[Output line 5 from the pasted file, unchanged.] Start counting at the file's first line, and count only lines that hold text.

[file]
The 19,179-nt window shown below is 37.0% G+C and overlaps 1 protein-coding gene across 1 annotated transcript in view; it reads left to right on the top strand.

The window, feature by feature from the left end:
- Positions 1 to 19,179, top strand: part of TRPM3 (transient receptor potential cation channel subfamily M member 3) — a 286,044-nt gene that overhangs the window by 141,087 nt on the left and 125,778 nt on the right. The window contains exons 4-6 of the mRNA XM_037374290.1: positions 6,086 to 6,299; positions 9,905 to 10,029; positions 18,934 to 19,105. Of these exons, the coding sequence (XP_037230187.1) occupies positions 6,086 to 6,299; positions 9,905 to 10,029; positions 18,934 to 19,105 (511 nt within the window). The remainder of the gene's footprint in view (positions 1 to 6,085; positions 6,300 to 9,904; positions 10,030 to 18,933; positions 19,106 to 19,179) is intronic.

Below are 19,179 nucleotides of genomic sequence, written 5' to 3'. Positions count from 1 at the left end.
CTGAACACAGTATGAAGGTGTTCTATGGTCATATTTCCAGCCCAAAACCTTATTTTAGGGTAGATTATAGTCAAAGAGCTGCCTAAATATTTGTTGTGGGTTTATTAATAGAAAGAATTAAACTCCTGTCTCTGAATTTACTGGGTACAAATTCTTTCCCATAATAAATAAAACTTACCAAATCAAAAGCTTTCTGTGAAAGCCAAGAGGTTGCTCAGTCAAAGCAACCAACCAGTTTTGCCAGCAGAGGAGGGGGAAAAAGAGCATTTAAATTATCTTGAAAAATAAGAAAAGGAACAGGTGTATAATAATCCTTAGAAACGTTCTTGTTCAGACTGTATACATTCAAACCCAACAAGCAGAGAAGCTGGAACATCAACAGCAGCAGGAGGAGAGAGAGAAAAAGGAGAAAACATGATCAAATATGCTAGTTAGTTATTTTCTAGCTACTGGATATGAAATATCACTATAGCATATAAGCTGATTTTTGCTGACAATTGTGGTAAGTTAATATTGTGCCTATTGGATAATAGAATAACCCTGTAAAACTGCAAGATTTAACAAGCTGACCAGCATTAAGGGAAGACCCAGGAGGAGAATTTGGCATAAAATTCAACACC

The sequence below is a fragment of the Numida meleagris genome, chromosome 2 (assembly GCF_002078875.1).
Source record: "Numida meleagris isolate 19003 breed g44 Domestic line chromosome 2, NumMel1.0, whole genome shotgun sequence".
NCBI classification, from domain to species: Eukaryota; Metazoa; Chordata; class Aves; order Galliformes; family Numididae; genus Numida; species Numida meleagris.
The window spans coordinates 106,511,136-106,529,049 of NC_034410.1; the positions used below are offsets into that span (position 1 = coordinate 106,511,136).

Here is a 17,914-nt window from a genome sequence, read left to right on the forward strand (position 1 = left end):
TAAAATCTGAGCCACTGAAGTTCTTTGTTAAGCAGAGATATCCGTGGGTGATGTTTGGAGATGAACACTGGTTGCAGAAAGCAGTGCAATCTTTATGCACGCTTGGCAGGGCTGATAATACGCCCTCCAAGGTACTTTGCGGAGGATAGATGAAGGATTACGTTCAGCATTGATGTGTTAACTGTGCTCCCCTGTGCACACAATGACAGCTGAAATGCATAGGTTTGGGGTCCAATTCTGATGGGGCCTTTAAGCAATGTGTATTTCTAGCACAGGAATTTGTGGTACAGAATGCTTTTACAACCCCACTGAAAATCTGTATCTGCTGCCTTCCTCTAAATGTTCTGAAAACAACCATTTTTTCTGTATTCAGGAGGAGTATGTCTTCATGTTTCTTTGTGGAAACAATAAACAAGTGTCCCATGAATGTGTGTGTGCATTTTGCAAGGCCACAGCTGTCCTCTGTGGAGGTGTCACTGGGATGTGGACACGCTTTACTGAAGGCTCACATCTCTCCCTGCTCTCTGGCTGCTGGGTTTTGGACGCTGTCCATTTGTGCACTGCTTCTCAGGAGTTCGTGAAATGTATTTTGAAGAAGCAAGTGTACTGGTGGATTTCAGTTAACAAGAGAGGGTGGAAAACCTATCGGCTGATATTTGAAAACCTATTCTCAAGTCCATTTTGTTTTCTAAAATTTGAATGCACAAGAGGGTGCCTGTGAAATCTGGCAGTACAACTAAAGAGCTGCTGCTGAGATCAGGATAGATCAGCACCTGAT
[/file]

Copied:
CTGAACACAGTATGAAGGTGTTCTATGGTCATATTTCCAGCCCAAAACCTTATTTTAGGGTAGATTATAGTCAAAGAGCTGCCTAAATATTTGTTGTGGGTTTATTAATAGAAAGAATTAAACTCCTGTCTCTGAATTTACTGGGTACAAATTCTTTCCCATAATAAATAAAACTTACCAAATCAAAAGCTTTCTGTGAAAGCCAAGAGGTTGCTCAGTCAAAGCAACCAACCAGTTTTGCCAGCAGAGGAGGGGGAAAAAGAGCATTTAAATTATCTTGAAAAATAAGAAAAGGAACAGGTGTATAATAATCCTTAGAAACGTTCTTGTTCAGACTGTATACATTCAAACCCAACAAGCAGAGAAGCTGGAACATCAACAGCAGCAGGAGGAGAGAGAGAAAAAGGAGAAAACATGATCAAATATGCTAGTTAGTTATTTTCTAGCTACTGGATATGAAATATCACTATAGCATATAAGCTGATTTTTGCTGACAATTGTGGTAAGTTAATATTGTGCCTATTGGATAATAGAATAACCCTGTAAAACTGCAAGATTTAACAAGCTGACCAGCATTAAGGGAAGACCCAGGAGGAGAATTTGGCATAAAATTCAACACC